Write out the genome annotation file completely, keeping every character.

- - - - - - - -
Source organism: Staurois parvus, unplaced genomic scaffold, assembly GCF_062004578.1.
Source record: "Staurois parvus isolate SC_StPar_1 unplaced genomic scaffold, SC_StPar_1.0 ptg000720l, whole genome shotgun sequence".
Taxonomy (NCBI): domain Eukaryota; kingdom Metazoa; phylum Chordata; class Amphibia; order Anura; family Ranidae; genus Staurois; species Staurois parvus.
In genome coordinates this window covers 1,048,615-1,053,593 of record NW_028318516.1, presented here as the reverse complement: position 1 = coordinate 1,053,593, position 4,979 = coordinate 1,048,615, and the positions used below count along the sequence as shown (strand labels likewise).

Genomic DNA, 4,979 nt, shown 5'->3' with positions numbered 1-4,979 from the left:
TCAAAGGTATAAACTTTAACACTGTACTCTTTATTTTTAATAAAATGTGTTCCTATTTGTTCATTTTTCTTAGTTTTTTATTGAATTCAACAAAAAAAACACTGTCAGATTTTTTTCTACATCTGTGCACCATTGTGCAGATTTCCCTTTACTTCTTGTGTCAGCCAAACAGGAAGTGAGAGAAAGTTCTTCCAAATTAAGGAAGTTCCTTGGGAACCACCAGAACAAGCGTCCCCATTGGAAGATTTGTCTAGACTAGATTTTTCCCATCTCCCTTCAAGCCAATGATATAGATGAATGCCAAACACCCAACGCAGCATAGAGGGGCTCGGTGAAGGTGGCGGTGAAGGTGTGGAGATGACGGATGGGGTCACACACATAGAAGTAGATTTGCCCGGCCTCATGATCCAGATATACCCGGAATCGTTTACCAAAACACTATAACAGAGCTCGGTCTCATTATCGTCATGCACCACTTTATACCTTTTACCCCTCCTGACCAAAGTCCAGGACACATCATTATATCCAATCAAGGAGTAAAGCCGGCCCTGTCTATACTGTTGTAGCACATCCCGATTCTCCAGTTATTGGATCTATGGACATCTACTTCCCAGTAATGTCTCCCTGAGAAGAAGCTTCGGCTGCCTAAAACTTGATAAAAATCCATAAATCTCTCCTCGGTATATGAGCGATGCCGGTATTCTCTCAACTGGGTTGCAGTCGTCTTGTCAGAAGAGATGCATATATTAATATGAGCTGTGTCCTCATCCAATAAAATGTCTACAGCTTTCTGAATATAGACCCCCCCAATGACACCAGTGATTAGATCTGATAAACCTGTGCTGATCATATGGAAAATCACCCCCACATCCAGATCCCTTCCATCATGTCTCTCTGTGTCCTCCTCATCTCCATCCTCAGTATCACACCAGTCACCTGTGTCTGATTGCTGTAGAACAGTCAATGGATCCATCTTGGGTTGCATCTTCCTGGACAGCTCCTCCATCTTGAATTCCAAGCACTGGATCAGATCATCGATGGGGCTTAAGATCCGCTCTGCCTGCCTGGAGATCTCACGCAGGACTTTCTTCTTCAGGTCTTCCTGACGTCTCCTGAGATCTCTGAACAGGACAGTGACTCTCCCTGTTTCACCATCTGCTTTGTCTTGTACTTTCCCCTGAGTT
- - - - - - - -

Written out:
Source organism: Staurois parvus, unplaced genomic scaffold, assembly GCF_062004578.1.
Source record: "Staurois parvus isolate SC_StPar_1 unplaced genomic scaffold, SC_StPar_1.0 ptg000720l, whole genome shotgun sequence".
Taxonomy (NCBI): domain Eukaryota; kingdom Metazoa; phylum Chordata; class Amphibia; order Anura; family Ranidae; genus Staurois; species Staurois parvus.
In genome coordinates this window covers 1,048,615-1,053,593 of record NW_028318516.1, presented here as the reverse complement: position 1 = coordinate 1,053,593, position 4,979 = coordinate 1,048,615, and the positions used below count along the sequence as shown (strand labels likewise).

Genomic DNA, 4,979 nt, shown 5'->3' with positions numbered 1-4,979 from the left:
TCAAAGGTATAAACTTTAACACTGTACTCTTTATTTTTAATAAAATGTGTTCCTATTTGTTCATTTTTCTTAGTTTTTTATTGAATTCAACAAAAAAAACACTGTCAGATTTTTTTCTACATCTGTGCACCATTGTGCAGATTTCCCTTTACTTCTTGTGTCAGCCAAACAGGAAGTGAGAGAAAGTTCTTCCAAATTAAGGAAGTTCCTTGGGAACCACCAGAACAAGCGTCCCCATTGGAAGATTTGTCTAGACTAGATTTTTCCCATCTCCCTTCAAGCCAATGATATAGATGAATGCCAAACACCCAACGCAGCATAGAGGGGCTCGGTGAAGGTGGCGGTGAAGGTGTGGAGATGACGGATGGGGTCACACACATAGAAGTAGATTTGCCCGGCCTCATGATCCAGATATACCCGGAATCGTTTACCAAAACACTATAACAGAGCTCGGTCTCATTATCGTCATGCACCACTTTATACCTTTTACCCCTCCTGACCAAAGTCCAGGACACATCATTATATCCAATCAAGGAGTAAAGCCGGCCCTGTCTATACTGTTGTAGCACATCCCGATTCTCCAGTTATTGGATCTATGGACATCTACTTCCCAGTAATGTCTCCCTGAGAAGAAGCTTCGGCTGCCTAAAACTTGATAAAAATCCATAAATCTCTCCTCGGTATATGAGCGATGCCGGTATTCTCTCAACTGGGTTGCAGTCGTCTTGTCAGAAGAGATGCATATATTAATATGAGCTGTGTCCTCATCCAATAAAATGTCTACAGCTTTCTGAATATAGACCCCCCCAATGACACCAGTGATTAGATCTGATAAACCTGTGCTGATCATATGGAAAATCACCCCCACATCCAGATCCCTTCCATCATGTCTCTCTGTGTCCTCCTCATCTCCATCCTCAGTATCACACCAGTCACCTGTGTCTGATTGCTGTAGAACAGTCAATGGATCCATCTTGGGTTGCATCTTCCTGGACAGCTCCTCCATCTTGAATTCCAAGCACTGGATCAGATCATCGATGGGGCTTAAGATCCGCTCTGCCTGCCTGGAGATCTCACGCAGGACTTTCTTCTTCAGGTCTTCCTGACGTCTCCTGAGATCTCTGAACAGGACAGTGACTCTCCCTGTTTCACCATCTGCTTTGTCTTGTACTTTCCCCTGAGTT